I've been curious about the Pulitzer-winning Crucible, by Robert Ward, for a long time, and that is one hell of a cast.

There's other fun in store, including a master class with Christine Goerke, an evening with Jay Hunter Morris, a recital by Jamie Barton, and a talk by Ruth Bader Ginsburg.

Monday, December 14, 2015

That Was Fast.

Words to warm the heart of any concert presenter, found at the sfSoundBox site:

I received the concert announcement at 11:29 a.m. and bought a pair of tickets immediately. Good thing I did. If you didn't grab a ticket or two, keep an eye out for returns.

A Change of Voice

From the Met:
Andrey Nemzer will sing the role of Orlofsky in this evening’s performance of Johann Strauss, Jr.’s Die Fledermaus, replacing Susan Graham, who is ill.
A winner of the 2012 National Council Auditions, Nemzer made his Met debut in 2013 as the Guardian in Richard Strauss’s Die Frau ohne Schatten. His other recent performances have included Don Alfonso and Il Sole in Cavalli’s Veremonda at the Spoleto Festival; Agnes the Digger in Tobias Picker’s Fantastic Mr. Fox at Opera San Antonio; and two Mozart roles, Ramiro in La Finta Giardiniera and Monostatos in Die Zauberflöte, with Opera Theatre of Pittsburgh.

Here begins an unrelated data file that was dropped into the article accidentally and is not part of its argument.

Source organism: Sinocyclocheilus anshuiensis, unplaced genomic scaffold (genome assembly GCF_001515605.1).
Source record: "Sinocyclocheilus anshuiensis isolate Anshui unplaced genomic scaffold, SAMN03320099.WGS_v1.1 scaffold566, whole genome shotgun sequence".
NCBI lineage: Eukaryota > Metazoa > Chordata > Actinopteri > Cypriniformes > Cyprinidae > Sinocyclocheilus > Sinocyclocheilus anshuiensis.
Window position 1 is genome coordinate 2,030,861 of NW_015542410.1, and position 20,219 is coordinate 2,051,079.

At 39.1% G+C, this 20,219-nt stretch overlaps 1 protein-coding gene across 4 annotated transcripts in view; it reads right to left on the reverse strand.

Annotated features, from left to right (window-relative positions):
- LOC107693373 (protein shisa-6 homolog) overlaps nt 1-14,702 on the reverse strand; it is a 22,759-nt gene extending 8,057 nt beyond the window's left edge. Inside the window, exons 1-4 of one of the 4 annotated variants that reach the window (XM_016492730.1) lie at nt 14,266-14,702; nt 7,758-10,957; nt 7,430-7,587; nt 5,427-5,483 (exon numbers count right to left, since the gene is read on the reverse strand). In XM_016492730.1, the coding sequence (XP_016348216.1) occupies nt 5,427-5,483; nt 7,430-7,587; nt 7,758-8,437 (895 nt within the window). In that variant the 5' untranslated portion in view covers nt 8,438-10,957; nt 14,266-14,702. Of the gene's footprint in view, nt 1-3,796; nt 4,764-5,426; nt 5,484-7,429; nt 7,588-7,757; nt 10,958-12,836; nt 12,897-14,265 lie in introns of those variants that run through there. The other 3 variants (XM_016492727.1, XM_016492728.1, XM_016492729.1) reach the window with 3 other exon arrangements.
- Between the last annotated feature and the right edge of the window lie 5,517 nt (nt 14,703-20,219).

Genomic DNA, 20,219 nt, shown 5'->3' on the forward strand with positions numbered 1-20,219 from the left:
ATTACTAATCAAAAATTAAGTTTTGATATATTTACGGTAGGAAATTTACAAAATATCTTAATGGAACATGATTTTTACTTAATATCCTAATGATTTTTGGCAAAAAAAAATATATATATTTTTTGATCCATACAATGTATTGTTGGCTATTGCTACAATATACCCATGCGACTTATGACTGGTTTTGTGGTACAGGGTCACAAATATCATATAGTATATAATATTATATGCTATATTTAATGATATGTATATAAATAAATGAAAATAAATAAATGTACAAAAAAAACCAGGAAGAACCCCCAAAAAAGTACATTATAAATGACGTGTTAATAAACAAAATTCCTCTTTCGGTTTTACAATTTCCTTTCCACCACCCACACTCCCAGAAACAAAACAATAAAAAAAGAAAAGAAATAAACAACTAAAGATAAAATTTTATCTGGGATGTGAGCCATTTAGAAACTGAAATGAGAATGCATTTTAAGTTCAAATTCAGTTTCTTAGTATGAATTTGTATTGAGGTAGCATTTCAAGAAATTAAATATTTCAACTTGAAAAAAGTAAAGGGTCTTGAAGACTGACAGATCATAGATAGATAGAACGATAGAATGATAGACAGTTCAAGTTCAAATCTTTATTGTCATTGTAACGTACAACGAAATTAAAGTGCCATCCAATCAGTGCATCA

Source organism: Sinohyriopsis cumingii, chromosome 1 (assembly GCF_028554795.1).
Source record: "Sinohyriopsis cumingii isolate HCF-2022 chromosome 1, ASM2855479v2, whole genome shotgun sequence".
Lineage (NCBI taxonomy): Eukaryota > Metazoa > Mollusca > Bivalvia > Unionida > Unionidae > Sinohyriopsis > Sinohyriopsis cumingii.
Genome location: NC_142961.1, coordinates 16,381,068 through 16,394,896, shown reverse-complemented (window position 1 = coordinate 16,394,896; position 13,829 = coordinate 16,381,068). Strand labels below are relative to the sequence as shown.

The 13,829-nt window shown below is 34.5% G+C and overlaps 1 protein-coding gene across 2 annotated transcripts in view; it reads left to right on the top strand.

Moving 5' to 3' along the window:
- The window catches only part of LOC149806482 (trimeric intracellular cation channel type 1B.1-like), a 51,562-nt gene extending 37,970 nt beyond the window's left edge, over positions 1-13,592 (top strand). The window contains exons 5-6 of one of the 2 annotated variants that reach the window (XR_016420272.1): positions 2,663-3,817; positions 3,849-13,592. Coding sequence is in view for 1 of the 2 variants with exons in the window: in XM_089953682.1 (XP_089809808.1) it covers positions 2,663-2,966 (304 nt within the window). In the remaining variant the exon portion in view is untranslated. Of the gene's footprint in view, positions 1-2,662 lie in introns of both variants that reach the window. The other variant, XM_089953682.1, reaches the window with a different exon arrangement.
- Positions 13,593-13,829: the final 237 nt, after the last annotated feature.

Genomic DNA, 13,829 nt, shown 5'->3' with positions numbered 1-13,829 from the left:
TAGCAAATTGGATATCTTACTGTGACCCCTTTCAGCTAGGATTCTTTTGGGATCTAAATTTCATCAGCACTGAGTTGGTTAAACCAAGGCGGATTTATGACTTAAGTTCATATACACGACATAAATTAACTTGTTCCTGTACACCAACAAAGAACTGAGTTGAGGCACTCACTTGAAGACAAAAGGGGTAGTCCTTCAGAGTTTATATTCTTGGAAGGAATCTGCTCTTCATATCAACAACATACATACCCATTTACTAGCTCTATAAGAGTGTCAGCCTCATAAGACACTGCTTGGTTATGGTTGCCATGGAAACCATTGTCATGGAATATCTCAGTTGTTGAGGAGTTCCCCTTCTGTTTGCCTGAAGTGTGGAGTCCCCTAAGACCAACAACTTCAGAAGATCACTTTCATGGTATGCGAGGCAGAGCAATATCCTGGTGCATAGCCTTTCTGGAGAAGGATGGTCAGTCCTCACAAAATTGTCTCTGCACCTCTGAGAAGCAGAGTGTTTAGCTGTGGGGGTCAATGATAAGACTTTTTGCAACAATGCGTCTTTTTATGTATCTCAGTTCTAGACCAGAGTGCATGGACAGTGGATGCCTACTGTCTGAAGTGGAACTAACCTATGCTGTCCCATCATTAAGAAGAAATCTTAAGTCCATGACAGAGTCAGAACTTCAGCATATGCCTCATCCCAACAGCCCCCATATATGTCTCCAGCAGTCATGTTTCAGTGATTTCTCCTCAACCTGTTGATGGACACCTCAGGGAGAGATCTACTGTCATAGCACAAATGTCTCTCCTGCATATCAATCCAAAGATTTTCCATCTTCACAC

Tonight’s performance of Die Fledermaus, conducted by Met Music Director James Levine, also stars Susanna Phillips as Rosalinde, Lucy Crowe as Adele, Toby Spence as Eisenstein, Dimitri Pittas as Alfred, Paulo Szot as Dr. Falke, Alan Opie as Frank, and Christopher Fitzgerald as Frosch.
Some people are going to complain that Orlofsky has to be a mezzo, and I would have to say that while the role works best with a mezzo, I wouldn't pass up a chance to hear Andrey Nemzer in anything. (Okay, Aida, that wouldn't be so good.) He has an amazing voice, which I've heard only in Frau, where the Guardian of the Threshold of the Temple (to give the character his or her full name) is on stage for about five minutes in Act III.

Matthew Shilvock Appointed General Director of San Francisco Opera (Belated Commentary)

Matthew Shilvock